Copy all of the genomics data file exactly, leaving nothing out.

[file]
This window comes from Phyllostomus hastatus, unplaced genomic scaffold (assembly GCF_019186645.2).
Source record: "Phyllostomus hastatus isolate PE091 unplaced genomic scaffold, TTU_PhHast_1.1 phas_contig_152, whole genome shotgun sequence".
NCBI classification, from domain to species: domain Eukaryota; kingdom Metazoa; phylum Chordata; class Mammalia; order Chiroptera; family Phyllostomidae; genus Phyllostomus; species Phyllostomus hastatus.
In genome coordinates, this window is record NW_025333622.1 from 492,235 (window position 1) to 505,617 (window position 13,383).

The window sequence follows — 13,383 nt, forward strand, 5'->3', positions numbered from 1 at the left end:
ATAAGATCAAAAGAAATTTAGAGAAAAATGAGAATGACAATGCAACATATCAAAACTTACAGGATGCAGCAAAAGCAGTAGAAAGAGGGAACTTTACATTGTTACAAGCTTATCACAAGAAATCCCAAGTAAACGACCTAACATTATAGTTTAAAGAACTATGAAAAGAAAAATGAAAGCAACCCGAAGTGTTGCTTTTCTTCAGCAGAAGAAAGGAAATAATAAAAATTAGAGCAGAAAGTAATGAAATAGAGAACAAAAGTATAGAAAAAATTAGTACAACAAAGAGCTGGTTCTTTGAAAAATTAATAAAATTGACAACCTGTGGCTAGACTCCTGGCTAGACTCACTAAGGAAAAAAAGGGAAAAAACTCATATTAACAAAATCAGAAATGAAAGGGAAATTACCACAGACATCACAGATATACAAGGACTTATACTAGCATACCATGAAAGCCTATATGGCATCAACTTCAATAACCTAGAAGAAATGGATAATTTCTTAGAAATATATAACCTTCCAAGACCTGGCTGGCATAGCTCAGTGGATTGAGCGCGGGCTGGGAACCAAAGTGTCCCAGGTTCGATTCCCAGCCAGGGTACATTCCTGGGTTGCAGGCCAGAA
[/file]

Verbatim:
This window comes from Phyllostomus hastatus, unplaced genomic scaffold (assembly GCF_019186645.2).
Source record: "Phyllostomus hastatus isolate PE091 unplaced genomic scaffold, TTU_PhHast_1.1 phas_contig_152, whole genome shotgun sequence".
NCBI classification, from domain to species: domain Eukaryota; kingdom Metazoa; phylum Chordata; class Mammalia; order Chiroptera; family Phyllostomidae; genus Phyllostomus; species Phyllostomus hastatus.
In genome coordinates, this window is record NW_025333622.1 from 492,235 (window position 1) to 505,617 (window position 13,383).

The window sequence follows — 13,383 nt, forward strand, 5'->3', positions numbered from 1 at the left end:
ATAAGATCAAAAGAAATTTAGAGAAAAATGAGAATGACAATGCAACATATCAAAACTTACAGGATGCAGCAAAAGCAGTAGAAAGAGGGAACTTTACATTGTTACAAGCTTATCACAAGAAATCCCAAGTAAACGACCTAACATTATAGTTTAAAGAACTATGAAAAGAAAAATGAAAGCAACCCGAAGTGTTGCTTTTCTTCAGCAGAAGAAAGGAAATAATAAAAATTAGAGCAGAAAGTAATGAAATAGAGAACAAAAGTATAGAAAAAATTAGTACAACAAAGAGCTGGTTCTTTGAAAAATTAATAAAATTGACAACCTGTGGCTAGACTCCTGGCTAGACTCACTAAGGAAAAAAAGGGAAAAAACTCATATTAACAAAATCAGAAATGAAAGGGAAATTACCACAGACATCACAGATATACAAGGACTTATACTAGCATACCATGAAAGCCTATATGGCATCAACTTCAATAACCTAGAAGAAATGGATAATTTCTTAGAAATATATAACCTTCCAAGACCTGGCTGGCATAGCTCAGTGGATTGAGCGCGGGCTGGGAACCAAAGTGTCCCAGGTTCGATTCCCAGCCAGGGTACATTCCTGGGTTGCAGGCCAGAA